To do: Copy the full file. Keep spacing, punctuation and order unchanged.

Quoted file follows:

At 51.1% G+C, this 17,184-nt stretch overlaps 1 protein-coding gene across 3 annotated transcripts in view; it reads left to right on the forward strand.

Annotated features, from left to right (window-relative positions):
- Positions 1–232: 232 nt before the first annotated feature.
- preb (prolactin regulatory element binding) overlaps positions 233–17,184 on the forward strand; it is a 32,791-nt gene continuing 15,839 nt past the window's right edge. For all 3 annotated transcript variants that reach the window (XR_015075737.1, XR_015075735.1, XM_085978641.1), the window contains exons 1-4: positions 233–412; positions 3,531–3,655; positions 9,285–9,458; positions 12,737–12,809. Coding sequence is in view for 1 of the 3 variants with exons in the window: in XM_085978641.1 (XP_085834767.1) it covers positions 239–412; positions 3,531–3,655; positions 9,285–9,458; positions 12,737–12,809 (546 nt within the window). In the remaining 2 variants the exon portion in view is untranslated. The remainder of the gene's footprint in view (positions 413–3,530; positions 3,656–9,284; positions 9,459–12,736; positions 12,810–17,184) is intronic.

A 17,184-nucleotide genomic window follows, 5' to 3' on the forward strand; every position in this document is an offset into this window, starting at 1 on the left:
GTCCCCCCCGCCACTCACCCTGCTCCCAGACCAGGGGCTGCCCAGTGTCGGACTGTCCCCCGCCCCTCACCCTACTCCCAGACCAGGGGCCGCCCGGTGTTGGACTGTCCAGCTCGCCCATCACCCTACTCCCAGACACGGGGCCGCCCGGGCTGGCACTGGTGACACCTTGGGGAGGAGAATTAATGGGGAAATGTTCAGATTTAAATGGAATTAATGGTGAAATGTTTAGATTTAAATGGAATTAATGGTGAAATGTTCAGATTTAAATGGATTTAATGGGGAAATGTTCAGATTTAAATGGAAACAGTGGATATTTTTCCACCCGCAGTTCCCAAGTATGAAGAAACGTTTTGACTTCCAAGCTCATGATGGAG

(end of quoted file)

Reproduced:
At 51.1% G+C, this 17,184-nt stretch overlaps 1 protein-coding gene across 3 annotated transcripts in view; it reads left to right on the forward strand.

Annotated features, from left to right (window-relative positions):
- Positions 1–232: 232 nt before the first annotated feature.
- preb (prolactin regulatory element binding) overlaps positions 233–17,184 on the forward strand; it is a 32,791-nt gene continuing 15,839 nt past the window's right edge. For all 3 annotated transcript variants that reach the window (XR_015075737.1, XR_015075735.1, XM_085978641.1), the window contains exons 1-4: positions 233–412; positions 3,531–3,655; positions 9,285–9,458; positions 12,737–12,809. Coding sequence is in view for 1 of the 3 variants with exons in the window: in XM_085978641.1 (XP_085834767.1) it covers positions 239–412; positions 3,531–3,655; positions 9,285–9,458; positions 12,737–12,809 (546 nt within the window). In the remaining 2 variants the exon portion in view is untranslated. The remainder of the gene's footprint in view (positions 413–3,530; positions 3,656–9,284; positions 9,459–12,736; positions 12,810–17,184) is intronic.

A 17,184-nucleotide genomic window follows, 5' to 3' on the forward strand; every position in this document is an offset into this window, starting at 1 on the left:
GTCCCCCCCGCCACTCACCCTGCTCCCAGACCAGGGGCTGCCCAGTGTCGGACTGTCCCCCGCCCCTCACCCTACTCCCAGACCAGGGGCCGCCCGGTGTTGGACTGTCCAGCTCGCCCATCACCCTACTCCCAGACACGGGGCCGCCCGGGCTGGCACTGGTGACACCTTGGGGAGGAGAATTAATGGGGAAATGTTCAGATTTAAATGGAATTAATGGTGAAATGTTTAGATTTAAATGGAATTAATGGTGAAATGTTCAGATTTAAATGGATTTAATGGGGAAATGTTCAGATTTAAATGGAAACAGTGGATATTTTTCCACCCGCAGTTCCCAAGTATGAAGAAACGTTTTGACTTCCAAGCTCATGATGGAG